exposure to the chance of injury or loss.
a hazard or dangerous chance.
As this summer has shown us, even if you plan an event down to the most minute detail, something can still go terribly wrong. Whether it’s as minor as a flooded hotel room or an earth-shattering event like a natural disaster or an act of terror, meetings professionals need to attempt to prepare for anything. There are some things that you cannot control, but being prepared for the worst is never a bad practice. In this month’s Education Essentials, we’ll give you some tips for how to react, respond and recover from whatever is thrown at you.
Coming Together After Tragedy
In this Meetings Today article, hear thoughts from Carina Bauer, CEO of IMEX Group, and Michael Dominguez, senior vice president and chief sales officer of MGM Resorts International, following the Las Vegas shooting. In the interview, they discuss the importance of coming together as a community, IMEX’s response in the aftermath and what meeting and event planners need to know. Watch the full interview here.
Insights from FICP
When it comes to travel safety, you can never have too many tips. Check out this blog post from the FICP community that outlines 50 tips for being a smarter traveler.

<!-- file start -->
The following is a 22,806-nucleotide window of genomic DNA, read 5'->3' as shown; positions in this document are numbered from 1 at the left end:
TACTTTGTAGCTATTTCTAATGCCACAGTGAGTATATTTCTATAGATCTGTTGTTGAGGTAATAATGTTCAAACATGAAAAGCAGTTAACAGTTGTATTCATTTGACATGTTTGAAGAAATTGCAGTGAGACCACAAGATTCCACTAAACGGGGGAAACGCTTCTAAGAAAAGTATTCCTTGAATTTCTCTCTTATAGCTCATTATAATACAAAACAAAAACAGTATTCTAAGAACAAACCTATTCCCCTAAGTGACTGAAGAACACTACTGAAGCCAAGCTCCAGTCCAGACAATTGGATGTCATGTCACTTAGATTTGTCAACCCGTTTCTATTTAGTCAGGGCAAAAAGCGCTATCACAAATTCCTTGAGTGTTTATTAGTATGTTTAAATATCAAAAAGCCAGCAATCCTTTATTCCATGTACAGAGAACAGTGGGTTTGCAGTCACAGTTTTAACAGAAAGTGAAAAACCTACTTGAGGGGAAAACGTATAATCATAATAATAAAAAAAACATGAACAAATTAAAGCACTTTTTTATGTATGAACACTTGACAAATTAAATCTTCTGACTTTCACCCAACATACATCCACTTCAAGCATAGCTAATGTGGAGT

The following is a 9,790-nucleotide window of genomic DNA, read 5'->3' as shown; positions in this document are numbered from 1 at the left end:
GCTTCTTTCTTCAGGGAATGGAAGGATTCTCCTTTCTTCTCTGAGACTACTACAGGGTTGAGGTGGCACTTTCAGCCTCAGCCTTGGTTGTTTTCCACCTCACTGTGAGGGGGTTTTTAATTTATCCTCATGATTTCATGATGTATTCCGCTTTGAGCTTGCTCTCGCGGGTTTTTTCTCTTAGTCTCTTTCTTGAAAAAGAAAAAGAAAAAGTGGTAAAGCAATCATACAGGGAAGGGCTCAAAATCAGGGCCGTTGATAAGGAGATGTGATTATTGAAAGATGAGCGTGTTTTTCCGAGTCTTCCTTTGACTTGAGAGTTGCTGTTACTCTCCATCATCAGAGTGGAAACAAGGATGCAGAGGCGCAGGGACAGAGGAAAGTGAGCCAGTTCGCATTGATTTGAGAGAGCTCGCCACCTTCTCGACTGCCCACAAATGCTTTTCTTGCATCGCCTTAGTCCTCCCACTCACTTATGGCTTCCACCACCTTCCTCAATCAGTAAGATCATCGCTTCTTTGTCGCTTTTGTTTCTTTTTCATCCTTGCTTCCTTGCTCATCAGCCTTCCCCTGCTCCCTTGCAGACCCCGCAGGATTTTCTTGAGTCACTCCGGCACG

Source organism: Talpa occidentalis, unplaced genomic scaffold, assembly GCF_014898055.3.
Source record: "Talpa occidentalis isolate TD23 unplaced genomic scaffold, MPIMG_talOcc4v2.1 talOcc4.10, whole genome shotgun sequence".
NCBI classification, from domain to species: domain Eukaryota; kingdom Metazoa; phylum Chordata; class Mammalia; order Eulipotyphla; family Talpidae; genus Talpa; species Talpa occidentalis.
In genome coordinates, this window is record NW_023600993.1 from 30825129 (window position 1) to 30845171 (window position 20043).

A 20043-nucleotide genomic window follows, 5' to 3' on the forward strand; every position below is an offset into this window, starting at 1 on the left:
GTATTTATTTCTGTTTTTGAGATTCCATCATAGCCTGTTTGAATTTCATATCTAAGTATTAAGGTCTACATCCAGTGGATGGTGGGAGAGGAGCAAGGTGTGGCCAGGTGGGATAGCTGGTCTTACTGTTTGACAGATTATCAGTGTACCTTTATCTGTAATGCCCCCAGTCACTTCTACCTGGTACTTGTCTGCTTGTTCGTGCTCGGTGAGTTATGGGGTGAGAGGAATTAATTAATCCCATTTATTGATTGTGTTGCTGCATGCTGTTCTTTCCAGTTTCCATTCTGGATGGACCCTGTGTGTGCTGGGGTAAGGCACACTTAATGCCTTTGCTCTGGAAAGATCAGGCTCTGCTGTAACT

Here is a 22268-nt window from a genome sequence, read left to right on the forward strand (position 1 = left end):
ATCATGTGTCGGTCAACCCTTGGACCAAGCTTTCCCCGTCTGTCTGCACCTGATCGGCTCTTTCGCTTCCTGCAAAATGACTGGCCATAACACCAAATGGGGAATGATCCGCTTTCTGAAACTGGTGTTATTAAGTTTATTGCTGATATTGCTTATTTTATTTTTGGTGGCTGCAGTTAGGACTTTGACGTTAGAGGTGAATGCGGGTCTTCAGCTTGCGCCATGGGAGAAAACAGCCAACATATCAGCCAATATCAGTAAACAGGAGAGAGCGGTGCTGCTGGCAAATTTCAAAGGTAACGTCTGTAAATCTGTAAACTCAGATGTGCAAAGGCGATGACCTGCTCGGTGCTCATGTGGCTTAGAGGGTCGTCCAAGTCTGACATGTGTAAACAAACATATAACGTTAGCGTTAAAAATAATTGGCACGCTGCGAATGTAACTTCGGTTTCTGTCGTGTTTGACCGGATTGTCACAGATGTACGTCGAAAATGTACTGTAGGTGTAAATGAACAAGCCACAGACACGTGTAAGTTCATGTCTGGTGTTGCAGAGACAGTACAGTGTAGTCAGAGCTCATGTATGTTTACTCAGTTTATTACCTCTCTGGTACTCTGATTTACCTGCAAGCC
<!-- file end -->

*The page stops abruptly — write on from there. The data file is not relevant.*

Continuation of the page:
When something unexpected happens, are you prepared? This blog post from FICP's Executive Director Steve Bova, revisits past meetings he's attended and highlights some takeaways.
Understanding the Risk Management Process
Many meetings professionals believe that in the event of a unanticipated situation, they would react swiftly and save the day. If you understand the risk management process, this could actually be true. Check out this presentation from James McQuinn, security manager at Liberty Mutual, and Dean Mini, security manager at John Hancock and learn more about the process and how to be prepared for whatever your event throws at you.
Try as you may, you can’t plan for every possible crisis. But, it never hurts to have a contingency plan that will help you best respond in the face of the unexpected. This Meeting Professionals International (MPI) article will share some insight on how to incorporate crisis management into your event planning.
Human trafficking is a $150 billion a year global business, according to Human Rights First. But Sandy Biback, CMP Emeritus, CMM, didn’t let that stop her from taking a stand for what’s right. Learn more about the program that she started that’s taking a stand against the issue here.
#TBT - Risk Management Training in Hawaii
Called by an attendee, "One of the best speakers we have had on this topic". . . Check out Debi Scholar presenting on Risk Management at the 2014 FICP Annual Conference. Called by an attendee, "One of the best speakers we have had on this topic,” this session recording is chock full of still-relevant examples on how to be prepared for anything.
Access Great Content Daily
Follow FICP on Facebook and Twitter to get important updates and timely articles. Here's what you may have missed this month: